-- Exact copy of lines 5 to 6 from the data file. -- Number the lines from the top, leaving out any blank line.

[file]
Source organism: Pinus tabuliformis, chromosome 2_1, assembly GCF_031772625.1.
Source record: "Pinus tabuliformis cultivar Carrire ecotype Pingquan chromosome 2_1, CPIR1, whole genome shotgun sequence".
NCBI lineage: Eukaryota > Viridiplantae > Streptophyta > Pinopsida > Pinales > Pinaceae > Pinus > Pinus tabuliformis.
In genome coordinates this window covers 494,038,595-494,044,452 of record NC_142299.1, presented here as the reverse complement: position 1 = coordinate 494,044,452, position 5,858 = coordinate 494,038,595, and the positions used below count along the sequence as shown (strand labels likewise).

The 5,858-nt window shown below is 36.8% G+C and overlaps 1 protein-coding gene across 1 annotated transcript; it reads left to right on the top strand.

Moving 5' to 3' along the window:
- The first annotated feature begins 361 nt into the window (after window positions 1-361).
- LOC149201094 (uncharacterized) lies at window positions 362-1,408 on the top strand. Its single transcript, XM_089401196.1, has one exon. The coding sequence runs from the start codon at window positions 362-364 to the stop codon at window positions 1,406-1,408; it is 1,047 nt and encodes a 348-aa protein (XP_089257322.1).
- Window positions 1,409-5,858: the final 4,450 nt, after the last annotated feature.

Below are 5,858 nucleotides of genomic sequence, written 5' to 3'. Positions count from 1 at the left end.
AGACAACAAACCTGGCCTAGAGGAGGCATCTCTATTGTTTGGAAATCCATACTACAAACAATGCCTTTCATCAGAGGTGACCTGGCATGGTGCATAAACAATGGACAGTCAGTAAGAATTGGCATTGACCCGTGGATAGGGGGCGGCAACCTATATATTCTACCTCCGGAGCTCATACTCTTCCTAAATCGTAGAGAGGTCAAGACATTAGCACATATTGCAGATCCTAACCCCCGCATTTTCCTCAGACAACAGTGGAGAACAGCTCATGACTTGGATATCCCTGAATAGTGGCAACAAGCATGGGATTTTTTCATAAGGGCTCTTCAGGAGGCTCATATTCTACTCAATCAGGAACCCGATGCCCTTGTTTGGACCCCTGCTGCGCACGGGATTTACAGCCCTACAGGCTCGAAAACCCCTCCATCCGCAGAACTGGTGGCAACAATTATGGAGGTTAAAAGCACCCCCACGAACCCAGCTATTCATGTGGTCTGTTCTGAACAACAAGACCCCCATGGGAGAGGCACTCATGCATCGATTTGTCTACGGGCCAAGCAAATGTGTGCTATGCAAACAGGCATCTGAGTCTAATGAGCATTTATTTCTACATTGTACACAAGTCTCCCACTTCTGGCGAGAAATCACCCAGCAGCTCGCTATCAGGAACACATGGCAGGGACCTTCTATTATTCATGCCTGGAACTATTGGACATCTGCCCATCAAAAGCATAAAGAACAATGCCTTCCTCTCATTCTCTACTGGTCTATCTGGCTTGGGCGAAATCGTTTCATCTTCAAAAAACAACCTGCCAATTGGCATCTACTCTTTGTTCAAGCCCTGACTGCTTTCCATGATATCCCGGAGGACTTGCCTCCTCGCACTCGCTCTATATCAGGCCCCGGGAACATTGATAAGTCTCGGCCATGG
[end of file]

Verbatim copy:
The 5,858-nt window shown below is 36.8% G+C and overlaps 1 protein-coding gene across 1 annotated transcript; it reads left to right on the top strand.

Moving 5' to 3' along the window: